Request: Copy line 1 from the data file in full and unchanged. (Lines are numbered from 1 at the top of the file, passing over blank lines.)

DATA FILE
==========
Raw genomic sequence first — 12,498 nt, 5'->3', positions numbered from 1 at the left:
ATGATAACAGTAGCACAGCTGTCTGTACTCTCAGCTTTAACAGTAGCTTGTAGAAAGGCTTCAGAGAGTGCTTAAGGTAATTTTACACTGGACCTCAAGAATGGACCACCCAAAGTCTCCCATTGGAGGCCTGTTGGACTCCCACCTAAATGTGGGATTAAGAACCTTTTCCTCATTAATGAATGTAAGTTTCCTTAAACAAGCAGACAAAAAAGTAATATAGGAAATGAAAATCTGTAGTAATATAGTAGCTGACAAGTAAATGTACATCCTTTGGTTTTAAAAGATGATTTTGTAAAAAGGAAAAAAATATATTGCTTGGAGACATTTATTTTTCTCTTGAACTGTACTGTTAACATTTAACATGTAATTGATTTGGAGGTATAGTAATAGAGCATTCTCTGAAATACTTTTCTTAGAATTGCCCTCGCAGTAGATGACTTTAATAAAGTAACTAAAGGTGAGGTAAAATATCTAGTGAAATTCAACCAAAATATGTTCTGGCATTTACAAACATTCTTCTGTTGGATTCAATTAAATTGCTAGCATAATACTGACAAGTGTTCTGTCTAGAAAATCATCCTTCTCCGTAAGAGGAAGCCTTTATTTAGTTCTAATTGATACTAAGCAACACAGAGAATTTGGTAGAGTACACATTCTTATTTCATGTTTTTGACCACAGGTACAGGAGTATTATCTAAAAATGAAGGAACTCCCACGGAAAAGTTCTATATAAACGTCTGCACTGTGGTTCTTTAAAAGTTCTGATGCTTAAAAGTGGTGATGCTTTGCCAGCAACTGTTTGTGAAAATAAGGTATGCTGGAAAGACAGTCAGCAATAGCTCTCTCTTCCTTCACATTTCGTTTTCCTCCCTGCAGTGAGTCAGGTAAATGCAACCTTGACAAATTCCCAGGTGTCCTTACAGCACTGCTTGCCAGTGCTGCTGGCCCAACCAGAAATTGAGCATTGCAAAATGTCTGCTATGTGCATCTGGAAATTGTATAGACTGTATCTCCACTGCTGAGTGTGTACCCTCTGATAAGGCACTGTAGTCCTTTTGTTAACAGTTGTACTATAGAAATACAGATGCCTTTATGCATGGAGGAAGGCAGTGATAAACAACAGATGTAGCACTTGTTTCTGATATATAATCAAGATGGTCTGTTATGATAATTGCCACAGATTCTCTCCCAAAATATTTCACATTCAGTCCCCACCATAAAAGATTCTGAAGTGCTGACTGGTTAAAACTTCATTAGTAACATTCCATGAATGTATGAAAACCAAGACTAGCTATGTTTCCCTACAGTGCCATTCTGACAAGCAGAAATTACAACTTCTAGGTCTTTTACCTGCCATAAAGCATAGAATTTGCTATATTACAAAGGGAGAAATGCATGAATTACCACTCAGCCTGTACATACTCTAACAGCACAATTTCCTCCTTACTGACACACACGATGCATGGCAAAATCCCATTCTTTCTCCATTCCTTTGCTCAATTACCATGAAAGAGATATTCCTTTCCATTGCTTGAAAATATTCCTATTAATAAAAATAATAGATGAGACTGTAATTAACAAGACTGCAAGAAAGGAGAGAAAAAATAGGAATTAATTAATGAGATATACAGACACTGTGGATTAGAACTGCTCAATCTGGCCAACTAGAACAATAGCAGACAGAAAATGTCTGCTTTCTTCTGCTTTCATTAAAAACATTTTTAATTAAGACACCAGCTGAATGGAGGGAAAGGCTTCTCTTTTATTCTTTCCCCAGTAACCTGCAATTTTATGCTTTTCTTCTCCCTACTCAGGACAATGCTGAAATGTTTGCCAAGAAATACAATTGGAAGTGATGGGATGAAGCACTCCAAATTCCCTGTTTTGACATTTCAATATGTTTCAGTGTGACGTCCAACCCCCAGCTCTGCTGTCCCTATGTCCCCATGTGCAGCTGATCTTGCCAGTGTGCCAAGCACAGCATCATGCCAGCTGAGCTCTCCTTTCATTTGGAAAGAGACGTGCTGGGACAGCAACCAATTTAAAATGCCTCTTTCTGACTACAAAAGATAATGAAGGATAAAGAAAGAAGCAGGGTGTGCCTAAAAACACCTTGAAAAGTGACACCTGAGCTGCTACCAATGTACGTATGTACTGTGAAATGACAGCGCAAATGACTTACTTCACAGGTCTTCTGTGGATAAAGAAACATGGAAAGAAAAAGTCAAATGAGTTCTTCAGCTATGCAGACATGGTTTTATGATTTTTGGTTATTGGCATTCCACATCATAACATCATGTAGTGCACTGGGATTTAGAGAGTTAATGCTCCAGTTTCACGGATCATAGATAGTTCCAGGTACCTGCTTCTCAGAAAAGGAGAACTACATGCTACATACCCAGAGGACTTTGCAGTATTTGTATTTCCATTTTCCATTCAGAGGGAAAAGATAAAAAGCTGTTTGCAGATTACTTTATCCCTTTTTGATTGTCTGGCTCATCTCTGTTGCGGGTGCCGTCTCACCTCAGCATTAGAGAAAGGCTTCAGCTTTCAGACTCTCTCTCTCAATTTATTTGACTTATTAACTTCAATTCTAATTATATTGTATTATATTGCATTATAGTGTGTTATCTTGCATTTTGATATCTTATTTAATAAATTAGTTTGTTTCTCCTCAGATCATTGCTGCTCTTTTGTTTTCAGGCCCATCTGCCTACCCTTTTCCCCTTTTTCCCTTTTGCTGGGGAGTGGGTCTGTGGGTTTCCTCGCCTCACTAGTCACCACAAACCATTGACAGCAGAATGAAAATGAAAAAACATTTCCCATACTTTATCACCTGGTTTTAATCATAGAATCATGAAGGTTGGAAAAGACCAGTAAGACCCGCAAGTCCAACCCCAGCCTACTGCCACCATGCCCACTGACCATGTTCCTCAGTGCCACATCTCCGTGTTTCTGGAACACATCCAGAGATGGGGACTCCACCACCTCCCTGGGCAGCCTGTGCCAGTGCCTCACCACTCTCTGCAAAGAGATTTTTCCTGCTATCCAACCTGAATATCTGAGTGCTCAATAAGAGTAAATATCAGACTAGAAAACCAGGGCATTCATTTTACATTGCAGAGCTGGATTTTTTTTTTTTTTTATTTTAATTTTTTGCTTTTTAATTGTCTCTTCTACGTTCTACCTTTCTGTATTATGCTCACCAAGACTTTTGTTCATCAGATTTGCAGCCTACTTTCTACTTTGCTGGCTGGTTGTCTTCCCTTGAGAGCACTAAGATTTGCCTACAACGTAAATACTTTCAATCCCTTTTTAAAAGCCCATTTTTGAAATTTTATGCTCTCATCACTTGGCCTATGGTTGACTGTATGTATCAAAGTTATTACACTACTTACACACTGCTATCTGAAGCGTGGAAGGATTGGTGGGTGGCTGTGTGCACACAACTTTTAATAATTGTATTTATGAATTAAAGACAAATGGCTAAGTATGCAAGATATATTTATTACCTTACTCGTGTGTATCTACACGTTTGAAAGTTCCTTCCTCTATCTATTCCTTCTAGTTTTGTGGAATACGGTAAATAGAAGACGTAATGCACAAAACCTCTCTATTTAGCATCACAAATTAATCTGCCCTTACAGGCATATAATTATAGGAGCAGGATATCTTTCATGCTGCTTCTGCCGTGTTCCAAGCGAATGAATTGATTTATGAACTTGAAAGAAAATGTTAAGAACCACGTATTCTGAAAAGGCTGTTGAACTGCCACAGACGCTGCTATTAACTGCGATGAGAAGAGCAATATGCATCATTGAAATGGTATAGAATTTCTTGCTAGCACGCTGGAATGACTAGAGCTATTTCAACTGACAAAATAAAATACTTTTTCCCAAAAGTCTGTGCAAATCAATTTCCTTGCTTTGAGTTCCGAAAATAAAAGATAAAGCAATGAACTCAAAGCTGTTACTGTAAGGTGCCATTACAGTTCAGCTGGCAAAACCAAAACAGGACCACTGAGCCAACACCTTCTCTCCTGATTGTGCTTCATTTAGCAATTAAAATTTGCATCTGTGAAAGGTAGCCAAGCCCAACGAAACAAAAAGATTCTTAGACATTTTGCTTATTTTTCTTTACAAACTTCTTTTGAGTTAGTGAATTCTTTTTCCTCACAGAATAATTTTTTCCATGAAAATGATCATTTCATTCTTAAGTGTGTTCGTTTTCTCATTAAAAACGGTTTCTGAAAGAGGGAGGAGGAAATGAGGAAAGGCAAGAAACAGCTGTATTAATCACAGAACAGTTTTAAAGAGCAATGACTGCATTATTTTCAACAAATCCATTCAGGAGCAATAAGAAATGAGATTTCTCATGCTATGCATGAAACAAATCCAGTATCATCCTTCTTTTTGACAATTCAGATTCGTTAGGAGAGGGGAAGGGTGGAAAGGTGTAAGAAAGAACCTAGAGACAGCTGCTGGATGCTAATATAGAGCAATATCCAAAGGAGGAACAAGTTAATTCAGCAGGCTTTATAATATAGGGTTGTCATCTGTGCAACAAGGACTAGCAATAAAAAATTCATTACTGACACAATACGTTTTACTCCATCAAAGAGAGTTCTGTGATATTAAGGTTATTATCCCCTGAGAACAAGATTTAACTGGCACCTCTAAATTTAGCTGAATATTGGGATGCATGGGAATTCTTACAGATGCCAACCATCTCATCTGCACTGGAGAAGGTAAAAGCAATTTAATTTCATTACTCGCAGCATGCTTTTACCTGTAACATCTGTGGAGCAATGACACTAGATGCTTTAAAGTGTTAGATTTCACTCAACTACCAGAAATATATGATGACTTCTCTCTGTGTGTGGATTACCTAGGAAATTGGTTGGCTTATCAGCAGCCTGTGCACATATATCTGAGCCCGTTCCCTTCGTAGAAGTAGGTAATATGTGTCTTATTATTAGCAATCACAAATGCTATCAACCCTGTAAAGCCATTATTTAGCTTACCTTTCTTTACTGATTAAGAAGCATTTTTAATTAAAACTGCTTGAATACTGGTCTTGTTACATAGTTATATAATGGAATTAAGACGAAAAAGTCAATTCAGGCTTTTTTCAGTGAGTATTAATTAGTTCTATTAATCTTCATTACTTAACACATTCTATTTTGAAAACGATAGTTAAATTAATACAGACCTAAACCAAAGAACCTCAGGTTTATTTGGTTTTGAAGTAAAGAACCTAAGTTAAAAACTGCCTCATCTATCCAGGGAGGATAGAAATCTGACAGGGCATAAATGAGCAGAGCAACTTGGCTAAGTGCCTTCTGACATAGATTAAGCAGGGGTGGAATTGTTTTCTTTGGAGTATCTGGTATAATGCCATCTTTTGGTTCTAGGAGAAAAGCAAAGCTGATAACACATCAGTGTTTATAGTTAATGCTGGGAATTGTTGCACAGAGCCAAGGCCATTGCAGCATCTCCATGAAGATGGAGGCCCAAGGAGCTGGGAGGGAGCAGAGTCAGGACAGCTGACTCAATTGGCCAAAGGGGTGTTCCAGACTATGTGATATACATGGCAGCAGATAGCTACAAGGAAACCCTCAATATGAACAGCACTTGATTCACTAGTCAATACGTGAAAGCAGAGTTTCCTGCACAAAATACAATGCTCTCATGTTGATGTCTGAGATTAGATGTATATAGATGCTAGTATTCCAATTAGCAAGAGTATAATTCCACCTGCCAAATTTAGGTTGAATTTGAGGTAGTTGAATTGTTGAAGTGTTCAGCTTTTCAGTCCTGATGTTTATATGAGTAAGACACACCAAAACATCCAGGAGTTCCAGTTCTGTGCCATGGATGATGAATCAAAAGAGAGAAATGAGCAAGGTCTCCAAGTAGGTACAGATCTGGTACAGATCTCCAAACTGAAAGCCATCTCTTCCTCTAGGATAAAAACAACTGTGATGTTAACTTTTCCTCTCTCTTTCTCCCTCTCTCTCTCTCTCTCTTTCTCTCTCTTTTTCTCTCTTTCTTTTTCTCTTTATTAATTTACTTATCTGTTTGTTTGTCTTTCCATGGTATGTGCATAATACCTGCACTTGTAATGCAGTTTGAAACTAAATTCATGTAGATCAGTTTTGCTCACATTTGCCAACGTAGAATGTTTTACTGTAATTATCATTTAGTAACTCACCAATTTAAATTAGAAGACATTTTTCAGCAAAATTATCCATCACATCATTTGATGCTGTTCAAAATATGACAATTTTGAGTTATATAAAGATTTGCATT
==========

Raw genomic sequence first — 12,498 nt, 5'->3', positions numbered from 1 at the left: